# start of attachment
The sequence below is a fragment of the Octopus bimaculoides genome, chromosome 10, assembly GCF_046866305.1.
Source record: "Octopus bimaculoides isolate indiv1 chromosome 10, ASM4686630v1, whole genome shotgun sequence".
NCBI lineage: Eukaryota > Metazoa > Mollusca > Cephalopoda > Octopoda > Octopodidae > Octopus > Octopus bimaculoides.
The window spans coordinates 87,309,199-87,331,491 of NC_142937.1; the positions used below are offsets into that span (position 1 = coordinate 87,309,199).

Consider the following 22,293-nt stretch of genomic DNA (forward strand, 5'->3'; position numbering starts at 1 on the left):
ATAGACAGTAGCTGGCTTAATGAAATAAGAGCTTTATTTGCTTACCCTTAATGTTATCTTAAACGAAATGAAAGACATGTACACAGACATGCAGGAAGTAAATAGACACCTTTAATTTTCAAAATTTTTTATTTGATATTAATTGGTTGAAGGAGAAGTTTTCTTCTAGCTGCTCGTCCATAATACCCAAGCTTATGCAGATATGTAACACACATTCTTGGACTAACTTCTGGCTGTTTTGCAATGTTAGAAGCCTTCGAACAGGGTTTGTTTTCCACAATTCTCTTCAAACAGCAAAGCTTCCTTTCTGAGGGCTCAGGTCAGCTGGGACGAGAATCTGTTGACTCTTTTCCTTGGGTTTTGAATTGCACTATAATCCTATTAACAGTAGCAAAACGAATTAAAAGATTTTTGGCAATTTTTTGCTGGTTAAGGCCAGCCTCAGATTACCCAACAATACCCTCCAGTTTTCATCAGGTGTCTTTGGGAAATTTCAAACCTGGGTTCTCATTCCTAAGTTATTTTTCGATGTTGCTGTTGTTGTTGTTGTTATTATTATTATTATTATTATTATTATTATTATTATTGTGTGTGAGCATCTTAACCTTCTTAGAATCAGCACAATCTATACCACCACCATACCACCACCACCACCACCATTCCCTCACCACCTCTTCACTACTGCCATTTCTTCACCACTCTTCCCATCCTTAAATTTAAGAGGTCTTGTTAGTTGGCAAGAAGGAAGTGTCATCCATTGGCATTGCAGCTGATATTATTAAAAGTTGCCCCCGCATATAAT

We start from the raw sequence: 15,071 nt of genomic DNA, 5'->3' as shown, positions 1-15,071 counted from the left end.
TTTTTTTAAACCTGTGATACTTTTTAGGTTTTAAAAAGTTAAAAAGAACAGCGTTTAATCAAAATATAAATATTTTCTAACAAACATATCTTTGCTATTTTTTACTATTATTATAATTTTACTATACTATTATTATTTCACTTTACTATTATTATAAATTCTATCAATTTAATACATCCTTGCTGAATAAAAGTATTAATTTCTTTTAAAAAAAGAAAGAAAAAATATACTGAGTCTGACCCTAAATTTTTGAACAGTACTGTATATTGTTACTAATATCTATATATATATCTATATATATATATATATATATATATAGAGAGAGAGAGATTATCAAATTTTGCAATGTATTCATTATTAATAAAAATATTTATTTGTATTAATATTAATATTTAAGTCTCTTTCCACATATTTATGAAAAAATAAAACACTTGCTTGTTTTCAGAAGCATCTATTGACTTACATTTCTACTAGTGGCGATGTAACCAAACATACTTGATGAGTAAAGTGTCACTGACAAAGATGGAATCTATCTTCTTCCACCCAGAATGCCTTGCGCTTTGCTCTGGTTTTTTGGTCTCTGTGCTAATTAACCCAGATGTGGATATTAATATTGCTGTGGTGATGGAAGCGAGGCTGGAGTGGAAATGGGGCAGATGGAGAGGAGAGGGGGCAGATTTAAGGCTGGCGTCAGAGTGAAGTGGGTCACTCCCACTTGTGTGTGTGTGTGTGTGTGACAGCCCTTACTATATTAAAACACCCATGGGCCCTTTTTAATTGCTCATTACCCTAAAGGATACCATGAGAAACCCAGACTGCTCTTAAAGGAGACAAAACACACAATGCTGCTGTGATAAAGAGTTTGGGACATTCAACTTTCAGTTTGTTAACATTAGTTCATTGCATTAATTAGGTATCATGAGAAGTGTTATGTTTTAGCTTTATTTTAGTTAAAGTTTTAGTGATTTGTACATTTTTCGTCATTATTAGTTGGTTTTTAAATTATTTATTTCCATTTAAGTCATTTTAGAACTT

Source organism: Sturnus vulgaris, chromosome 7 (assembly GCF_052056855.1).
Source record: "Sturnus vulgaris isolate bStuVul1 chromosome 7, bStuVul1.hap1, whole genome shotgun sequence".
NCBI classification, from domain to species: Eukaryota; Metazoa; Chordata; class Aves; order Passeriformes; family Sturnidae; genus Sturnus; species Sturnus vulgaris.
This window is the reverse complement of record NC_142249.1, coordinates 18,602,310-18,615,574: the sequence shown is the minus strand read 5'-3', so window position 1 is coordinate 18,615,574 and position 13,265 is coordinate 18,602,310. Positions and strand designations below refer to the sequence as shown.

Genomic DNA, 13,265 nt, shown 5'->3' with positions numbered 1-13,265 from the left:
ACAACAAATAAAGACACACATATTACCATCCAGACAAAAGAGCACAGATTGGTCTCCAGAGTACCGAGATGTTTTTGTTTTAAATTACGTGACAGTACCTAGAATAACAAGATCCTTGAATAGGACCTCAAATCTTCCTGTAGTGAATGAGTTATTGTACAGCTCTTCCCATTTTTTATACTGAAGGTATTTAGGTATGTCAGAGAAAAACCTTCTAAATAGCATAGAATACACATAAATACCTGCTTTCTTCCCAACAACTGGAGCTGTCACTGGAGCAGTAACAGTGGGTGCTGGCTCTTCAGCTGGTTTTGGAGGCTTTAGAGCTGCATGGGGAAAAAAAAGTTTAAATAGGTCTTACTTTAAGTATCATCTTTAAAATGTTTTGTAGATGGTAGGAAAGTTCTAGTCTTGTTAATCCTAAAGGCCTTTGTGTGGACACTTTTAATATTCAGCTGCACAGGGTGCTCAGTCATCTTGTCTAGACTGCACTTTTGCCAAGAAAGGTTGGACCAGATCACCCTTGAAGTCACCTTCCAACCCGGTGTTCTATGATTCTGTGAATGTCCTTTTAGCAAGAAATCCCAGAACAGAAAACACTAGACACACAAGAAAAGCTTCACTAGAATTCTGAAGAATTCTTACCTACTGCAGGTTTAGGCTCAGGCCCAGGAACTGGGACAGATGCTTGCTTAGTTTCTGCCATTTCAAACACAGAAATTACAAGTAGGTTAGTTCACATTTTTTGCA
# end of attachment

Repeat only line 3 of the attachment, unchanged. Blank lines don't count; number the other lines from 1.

NCBI lineage: Eukaryota > Metazoa > Mollusca > Cephalopoda > Octopoda > Octopodidae > Octopus > Octopus bimaculoides.